It’s bad press to say that you want to be like God. It’s absurd and sounds delusional. But God invites us to be like him. “Be holy, for I am holy” (1 Peter 1:16). Holy means “set apart.” But how can we be different as God is different? Maybe part of the answer is tht we can be set apart from the world of plants and animals, by joining in his creative work.
In his image
We are made in God’s image. Humility and logic would lead us to believe that we are a shadow of his image or a cheap knock-off that makes you wish you had the real thing. But when God first declared that we’re made in his image, the very next thing he said was that we were to be fruitful and multiply, to fill and rule the earth.
We are to be creative, to reproduce, to fill, to lead and to rule. Those are things God does. This call to be like him was not a parody or an off-brand version of being like God. He told us to do the things he does. He gave us that ability.
Of course there are limits to that. Thank God there are limits. He holds the blueprints and supplies all the materials, and he trains us to do the work. The wonder of it is that we were invited to the jobsite in the first place.
Something out of nothing
Writers are being like God—fulfilling their call to be like God—when they open a blank document in Microsoft Word and begin to write, multiplying and filling the page with that which was not there before. Writers create something out of what was once nothing.
Granted, we have some material to work with: our experience, the language we’ve been given, the sights and sounds around us. We’re responding to something. But creating a short work of fiction, for example, is creating something new.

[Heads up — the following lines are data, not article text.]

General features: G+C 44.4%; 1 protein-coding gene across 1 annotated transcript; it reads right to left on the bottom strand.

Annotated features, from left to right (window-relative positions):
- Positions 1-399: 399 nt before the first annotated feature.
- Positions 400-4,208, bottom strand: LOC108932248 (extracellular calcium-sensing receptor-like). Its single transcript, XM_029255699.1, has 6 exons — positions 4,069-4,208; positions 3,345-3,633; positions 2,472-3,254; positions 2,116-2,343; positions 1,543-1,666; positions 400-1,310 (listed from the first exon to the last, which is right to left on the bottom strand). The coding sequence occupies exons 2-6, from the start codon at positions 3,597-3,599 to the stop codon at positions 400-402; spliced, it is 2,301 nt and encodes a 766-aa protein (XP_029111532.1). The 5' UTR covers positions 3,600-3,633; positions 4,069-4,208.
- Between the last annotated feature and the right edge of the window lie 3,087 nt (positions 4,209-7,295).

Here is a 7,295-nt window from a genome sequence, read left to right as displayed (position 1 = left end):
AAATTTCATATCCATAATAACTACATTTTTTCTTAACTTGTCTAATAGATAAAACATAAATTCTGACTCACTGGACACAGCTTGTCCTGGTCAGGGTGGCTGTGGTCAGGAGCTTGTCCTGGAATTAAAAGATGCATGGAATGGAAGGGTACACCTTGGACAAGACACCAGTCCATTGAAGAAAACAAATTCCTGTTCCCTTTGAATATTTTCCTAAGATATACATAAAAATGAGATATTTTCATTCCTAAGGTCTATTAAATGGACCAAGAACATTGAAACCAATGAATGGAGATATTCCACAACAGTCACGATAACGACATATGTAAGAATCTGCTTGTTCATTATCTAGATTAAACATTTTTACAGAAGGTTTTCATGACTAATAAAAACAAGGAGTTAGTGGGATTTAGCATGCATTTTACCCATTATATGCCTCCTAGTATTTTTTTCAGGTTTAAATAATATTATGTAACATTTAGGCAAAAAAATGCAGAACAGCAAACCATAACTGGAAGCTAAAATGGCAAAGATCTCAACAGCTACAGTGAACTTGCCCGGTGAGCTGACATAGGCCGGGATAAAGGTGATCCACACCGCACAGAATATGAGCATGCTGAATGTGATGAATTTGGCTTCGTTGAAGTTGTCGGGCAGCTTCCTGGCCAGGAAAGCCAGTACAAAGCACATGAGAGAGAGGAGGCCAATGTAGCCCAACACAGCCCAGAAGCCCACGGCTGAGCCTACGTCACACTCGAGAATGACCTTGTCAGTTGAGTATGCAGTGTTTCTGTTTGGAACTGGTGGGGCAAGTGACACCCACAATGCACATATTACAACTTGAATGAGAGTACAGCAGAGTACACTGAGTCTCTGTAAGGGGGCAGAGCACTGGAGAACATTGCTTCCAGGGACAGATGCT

In the business of doing new things
God busies himself with new things. Behold, he says, I am doing a new thing. I will bring springs of water in a dry land. I will pour out my Spirit like new wine into empty vessels. I will stretch and expose, I will turn traditions on their head, I will grow a new sprout out of a sawed-off stump.
Before I would call myself a writer, I had to wrestle with some cynicism about writing, especially in the Christian sphere. There are SO MANY books. Name a topic and surely there are at least 12 books in print that can say what I would say, only better. But still I have this desire to write a book someday.
I think that desire may be partly the call of God to be like him. Each person has different ways that they can be like God, and a drive under the surface of our consciousness leads us to take a crack at it, even though we know it may fall short of our hopes.
My daughter has recently been asking why I wanted to become a mom. She’s asked 3 or 4 times, and I’ve given her a different answer each time. The one that felt the most right was that I wanted to be like my mom. I have a wonderful mom, and it feels like I was made to be like her in a lot of ways. But I think underneath that is a desire to be like God. God makes people and takes care of them. Being a mom is being like God.
The other thing about writing is the power of the words themselves. Somehow, stringing together a combination of syllables in a written code can change lives. This power comes from being like God! God’s words have power: power to create, power to heal, power to change history. Being made in God’s image means the words people say or write or hear also have power.
This can go wrong. While God’s words always bring life, people’s words someimtes bring death. Proverbs says “the tongue holds the power of life and death.” (Prov. 18:21) Being a writer means using the power of words and if it’s done for the purpose of bringing life, in that way we’re being like God.
This case can be overstated. Being like God doesn’t mean we replace God. Doing the things God does is meant to bring us into closer relationship with him. Working on the job site with him means we get to spend the day with him. It doesn’t mean we tell him not to show up tomorrow, because we’ve got this figured out.
What a wonder he is, the Maker of our universe! He not only creates something out of nothing, he creates someones who, in some smaller way, can also make something out of nothing.